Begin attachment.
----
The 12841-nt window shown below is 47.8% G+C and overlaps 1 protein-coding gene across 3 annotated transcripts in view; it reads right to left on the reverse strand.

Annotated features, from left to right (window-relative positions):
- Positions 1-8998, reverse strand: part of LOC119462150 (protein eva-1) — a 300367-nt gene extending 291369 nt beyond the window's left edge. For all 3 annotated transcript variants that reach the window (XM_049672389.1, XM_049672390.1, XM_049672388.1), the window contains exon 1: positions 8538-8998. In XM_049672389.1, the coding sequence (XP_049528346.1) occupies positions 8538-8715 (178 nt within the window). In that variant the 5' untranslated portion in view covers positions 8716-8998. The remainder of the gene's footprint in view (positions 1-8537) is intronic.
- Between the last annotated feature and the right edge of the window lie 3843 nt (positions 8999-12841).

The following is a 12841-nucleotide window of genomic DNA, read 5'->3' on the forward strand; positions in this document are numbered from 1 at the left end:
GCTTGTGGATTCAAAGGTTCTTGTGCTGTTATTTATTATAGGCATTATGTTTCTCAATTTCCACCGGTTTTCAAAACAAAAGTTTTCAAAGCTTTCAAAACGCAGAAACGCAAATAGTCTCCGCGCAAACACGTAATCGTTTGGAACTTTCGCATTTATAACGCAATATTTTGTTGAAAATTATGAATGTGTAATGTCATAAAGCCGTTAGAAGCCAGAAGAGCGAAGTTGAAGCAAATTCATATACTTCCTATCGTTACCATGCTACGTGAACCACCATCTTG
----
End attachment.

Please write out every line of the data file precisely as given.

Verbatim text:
The 12841-nt window shown below is 47.8% G+C and overlaps 1 protein-coding gene across 3 annotated transcripts in view; it reads right to left on the reverse strand.

Annotated features, from left to right (window-relative positions):
- Positions 1-8998, reverse strand: part of LOC119462150 (protein eva-1) — a 300367-nt gene extending 291369 nt beyond the window's left edge. For all 3 annotated transcript variants that reach the window (XM_049672389.1, XM_049672390.1, XM_049672388.1), the window contains exon 1: positions 8538-8998. In XM_049672389.1, the coding sequence (XP_049528346.1) occupies positions 8538-8715 (178 nt within the window). In that variant the 5' untranslated portion in view covers positions 8716-8998. The remainder of the gene's footprint in view (positions 1-8537) is intronic.
- Between the last annotated feature and the right edge of the window lie 3843 nt (positions 8999-12841).

The following is a 12841-nucleotide window of genomic DNA, read 5'->3' on the forward strand; positions in this document are numbered from 1 at the left end:
GCTTGTGGATTCAAAGGTTCTTGTGCTGTTATTTATTATAGGCATTATGTTTCTCAATTTCCACCGGTTTTCAAAACAAAAGTTTTCAAAGCTTTCAAAACGCAGAAACGCAAATAGTCTCCGCGCAAACACGTAATCGTTTGGAACTTTCGCATTTATAACGCAATATTTTGTTGAAAATTATGAATGTGTAATGTCATAAAGCCGTTAGAAGCCAGAAGAGCGAAGTTGAAGCAAATTCATATACTTCCTATCGTTACCATGCTACGTGAACCACCATCTTG